- Two decades since its introduction, the Kia Sorento has evolved to become one of the best luxury SUVs on sale.
- Our range-topping SXL could achieve 1000km between fill-ups, and it certainly didn't lack oomph.
- It's not cheap, but it's a seriously compelling offering compared to other vehicles that cost around a million bucks.
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In its fourth generation, after two decades of honing and refinement since its launch in 2002, the Kia Sorento has, arguably, become one of the most luxurious sport utility vehicles (SUV) ever made.
The range-topping 2.2CRDi AWD SXL version we recently tested in Johannesburg came with many features, a supremely spacious interior, and an amazingly frugal engine. It was so mesmerising to live with that it made cars that cost nearly twice as much seem overpriced and under-appointed.
Big car, but not cumbersome
Measuring 4810mm in length, 1900mm wide (with mirrors unfolded), and standing 1700mm tall, it offers seven seats and the flexibility of folding unused chairs flat for extra cargo space. With a ground clearance of 176mm, we had no issues climbing the pavements outside the kids' schools, and it didn't snag underneath when we took it on a loop of the dirt road course that we use for testing. The all-wheel-drive system proved capable enough for sure-footed handling on the dirt and wet tarmac, and the brakes were easy to modulate with an excellent reassuring feel through the stopping pedal as you lean on it to come to a standstill.
Although it's a large vehicle, and you might battle to fit it in some older parking bays and smaller garages, it remains agile and easy to manoeuvre. Light power steering, not too soft, helped make a massive people hauler feel like a luxury sedan, and for those sportier moments, the, er, Sport, mode helped add weight to the steering mechanism for a meatier feel.
The nicest thing about our test car that added to its easy-to-drive nature despite its size was the array of cameras front, side and rear. You get a nice high-resolution view of your surroundings, making parking a cinch regardless of lighting conditions. We expected the Sorento to feel a little ungainly, but the way they've engineered it with the driving modes and the electric power steering and driving aids, you simply get in and go, and you feel at home from the moment you make your first corner.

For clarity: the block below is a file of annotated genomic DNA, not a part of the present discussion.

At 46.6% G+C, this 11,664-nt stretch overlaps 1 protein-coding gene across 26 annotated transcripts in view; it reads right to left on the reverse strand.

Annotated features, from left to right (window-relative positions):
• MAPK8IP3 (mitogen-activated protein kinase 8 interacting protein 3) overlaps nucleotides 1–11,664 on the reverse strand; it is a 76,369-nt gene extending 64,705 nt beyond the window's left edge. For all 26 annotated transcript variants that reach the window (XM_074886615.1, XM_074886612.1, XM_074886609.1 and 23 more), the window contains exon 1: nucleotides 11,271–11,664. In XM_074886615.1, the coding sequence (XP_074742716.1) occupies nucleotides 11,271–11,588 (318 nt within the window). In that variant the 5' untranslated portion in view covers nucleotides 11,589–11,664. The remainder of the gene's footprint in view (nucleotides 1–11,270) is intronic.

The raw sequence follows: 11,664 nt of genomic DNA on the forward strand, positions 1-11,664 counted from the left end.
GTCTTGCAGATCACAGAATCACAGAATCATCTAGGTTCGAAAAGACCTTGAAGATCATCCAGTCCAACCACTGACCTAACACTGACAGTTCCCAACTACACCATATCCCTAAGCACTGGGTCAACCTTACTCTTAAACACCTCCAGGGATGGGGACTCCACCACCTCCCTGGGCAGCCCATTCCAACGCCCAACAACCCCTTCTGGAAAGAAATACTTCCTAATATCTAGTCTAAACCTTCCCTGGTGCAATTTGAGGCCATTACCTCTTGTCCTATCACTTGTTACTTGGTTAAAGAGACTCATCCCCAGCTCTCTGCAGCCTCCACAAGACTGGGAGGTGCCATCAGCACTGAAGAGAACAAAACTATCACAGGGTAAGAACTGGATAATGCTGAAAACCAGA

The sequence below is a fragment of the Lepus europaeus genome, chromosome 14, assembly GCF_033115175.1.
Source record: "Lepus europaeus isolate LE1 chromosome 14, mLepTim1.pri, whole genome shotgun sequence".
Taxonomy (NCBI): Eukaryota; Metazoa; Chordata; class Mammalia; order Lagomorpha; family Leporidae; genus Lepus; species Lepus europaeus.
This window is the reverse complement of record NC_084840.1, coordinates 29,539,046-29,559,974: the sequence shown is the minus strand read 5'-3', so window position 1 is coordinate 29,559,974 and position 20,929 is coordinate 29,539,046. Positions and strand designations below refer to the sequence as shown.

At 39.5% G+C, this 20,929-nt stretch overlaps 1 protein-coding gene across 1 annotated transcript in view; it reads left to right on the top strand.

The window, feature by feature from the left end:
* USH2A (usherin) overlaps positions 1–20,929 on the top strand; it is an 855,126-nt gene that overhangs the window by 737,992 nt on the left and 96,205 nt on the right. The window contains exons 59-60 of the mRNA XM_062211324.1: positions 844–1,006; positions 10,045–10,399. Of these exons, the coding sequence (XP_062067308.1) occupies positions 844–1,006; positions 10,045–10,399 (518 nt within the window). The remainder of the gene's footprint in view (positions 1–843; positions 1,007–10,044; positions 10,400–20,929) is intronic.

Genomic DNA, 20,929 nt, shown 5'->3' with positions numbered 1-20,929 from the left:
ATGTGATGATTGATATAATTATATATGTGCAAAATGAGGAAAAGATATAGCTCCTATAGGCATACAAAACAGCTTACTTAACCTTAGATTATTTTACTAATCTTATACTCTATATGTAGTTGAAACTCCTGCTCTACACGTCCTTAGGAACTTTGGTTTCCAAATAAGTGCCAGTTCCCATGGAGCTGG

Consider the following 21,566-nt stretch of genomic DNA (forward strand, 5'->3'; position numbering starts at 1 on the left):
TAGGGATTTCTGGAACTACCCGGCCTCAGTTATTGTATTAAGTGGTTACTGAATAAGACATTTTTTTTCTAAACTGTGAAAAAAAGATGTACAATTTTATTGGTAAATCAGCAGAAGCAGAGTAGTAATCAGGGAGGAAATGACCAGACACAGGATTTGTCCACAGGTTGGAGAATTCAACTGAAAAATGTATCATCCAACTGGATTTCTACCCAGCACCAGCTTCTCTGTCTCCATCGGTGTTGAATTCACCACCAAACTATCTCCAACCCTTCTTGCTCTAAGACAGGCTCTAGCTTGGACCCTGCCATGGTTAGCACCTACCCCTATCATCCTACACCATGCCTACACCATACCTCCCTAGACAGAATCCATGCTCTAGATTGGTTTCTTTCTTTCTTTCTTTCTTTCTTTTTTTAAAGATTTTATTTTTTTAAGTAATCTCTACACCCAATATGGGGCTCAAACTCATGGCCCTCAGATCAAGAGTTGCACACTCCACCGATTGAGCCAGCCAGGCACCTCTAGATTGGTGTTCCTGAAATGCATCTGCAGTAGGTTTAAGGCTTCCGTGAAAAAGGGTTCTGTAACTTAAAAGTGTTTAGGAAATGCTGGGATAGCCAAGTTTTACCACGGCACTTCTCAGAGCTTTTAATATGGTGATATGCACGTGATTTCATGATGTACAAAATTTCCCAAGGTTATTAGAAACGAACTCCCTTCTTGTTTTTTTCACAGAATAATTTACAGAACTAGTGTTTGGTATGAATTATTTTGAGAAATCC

So many features, so little time
We could fill this entire piece with a story about the Sorento's indicator-view camera system and how it prevented us from sideswiping a biker who was illegally lane-splitting. This system shows you your left or right blind spot in the digital instrument cluster in the range-topper, depending on which side you indicate. It's not new in the automotive world, as our 2015 Honda Accord offered a similar function, but it's nice that it comes as standard in the new Sorento SXL. The blind spot camera system also works well on highways, as you can easily pick up drivers who hang around in adjacent vehicles' blind spots.
The vehicle also has a lane-keeping assistant that can mildly assist you in making minor bends with the active cruise control engaged. It will also tug you back into the lane if you drift over the painted lines without indicating. Again, other premium vehicles are fitted with this technology, but you have to pay extra for it most of the time.
The Sorento's system doesn't feel intrusive or harsh like you're wrestling the steering wheel as the car wants to go in one direction, and you try to send it in another. The artificial intelligence in the driving aids can be harsh in some cars, but Kia seems to have nailed the algorithm here as you don't feel like you're fighting against the machine on a relaxed highway drive or in the city, for that matter.